I had seen the Afghans in bad times and, having shared their optimism in 2002, to see things go back again was a painful personal blow. The Afghans were willing to take the short-term, self-interested view time and again. The Afghans, while proud of the constitution they created, ended up practicing a divisive approach to internal politics that led to a culture of corruption.

In 2009, the security situation around Kabul had deteriorated. The Afghan presidential election was tainted by corruption. In the US, the bipartisan consensus on Afghanistan that had endured since 2001 crumbled in the first nine months of the new administration. In the US, UK, Canada and other countries with troops in Afghanistan, the electorate is losing patience with the casualties and cost of a commitment that is little understood and seems to offer nothing but unending frustration.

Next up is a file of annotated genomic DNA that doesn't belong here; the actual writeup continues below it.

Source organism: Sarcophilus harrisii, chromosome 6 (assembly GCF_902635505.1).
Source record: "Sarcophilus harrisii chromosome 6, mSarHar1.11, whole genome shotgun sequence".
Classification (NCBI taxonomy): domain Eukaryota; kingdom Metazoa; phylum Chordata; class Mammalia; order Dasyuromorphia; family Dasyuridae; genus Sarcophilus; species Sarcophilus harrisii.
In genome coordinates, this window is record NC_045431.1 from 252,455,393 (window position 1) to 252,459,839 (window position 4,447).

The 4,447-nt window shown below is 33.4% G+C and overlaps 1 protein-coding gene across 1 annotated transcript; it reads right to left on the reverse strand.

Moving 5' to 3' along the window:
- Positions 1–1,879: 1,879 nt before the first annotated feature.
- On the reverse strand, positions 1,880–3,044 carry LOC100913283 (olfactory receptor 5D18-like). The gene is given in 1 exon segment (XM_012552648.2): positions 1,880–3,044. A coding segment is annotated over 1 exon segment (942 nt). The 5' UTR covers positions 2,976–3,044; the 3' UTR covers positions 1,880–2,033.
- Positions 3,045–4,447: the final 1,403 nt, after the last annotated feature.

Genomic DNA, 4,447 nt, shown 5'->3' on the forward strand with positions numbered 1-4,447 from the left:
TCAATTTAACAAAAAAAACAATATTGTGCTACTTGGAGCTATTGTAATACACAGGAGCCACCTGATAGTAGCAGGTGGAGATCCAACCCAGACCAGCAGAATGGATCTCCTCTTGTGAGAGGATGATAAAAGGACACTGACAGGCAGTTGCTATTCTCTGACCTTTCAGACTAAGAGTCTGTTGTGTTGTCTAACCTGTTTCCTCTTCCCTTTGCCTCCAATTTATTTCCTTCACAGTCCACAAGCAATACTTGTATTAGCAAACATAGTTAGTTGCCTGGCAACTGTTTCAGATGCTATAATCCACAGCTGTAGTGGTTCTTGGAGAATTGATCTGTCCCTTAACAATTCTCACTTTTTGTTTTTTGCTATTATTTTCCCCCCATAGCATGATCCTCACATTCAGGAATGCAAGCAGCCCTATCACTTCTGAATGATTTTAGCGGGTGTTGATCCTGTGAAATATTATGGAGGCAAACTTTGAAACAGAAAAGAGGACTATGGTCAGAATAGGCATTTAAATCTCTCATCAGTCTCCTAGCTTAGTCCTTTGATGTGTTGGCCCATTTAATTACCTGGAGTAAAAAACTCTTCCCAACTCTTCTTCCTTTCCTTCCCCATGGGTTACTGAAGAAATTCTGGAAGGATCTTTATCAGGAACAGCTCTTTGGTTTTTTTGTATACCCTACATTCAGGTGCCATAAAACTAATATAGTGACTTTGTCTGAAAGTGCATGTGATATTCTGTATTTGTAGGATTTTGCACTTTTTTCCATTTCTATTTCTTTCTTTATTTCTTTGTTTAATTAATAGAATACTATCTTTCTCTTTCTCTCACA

So I wrote this book to explain how, with Afghanistan filled with hope, on the day the schools reopened in 2002, today hope is in danger of drying up and blowing away. How we the US, the Afghans, everyone went from the hope-filled Afghanistan of March 2002 to the hope-imperiled Afghanistan of today was at the heart of what I wanted to tell But Afghanistan is not lost past redemption or repair, even in the most insurgent-plagued districts or in the most corrupt ministries.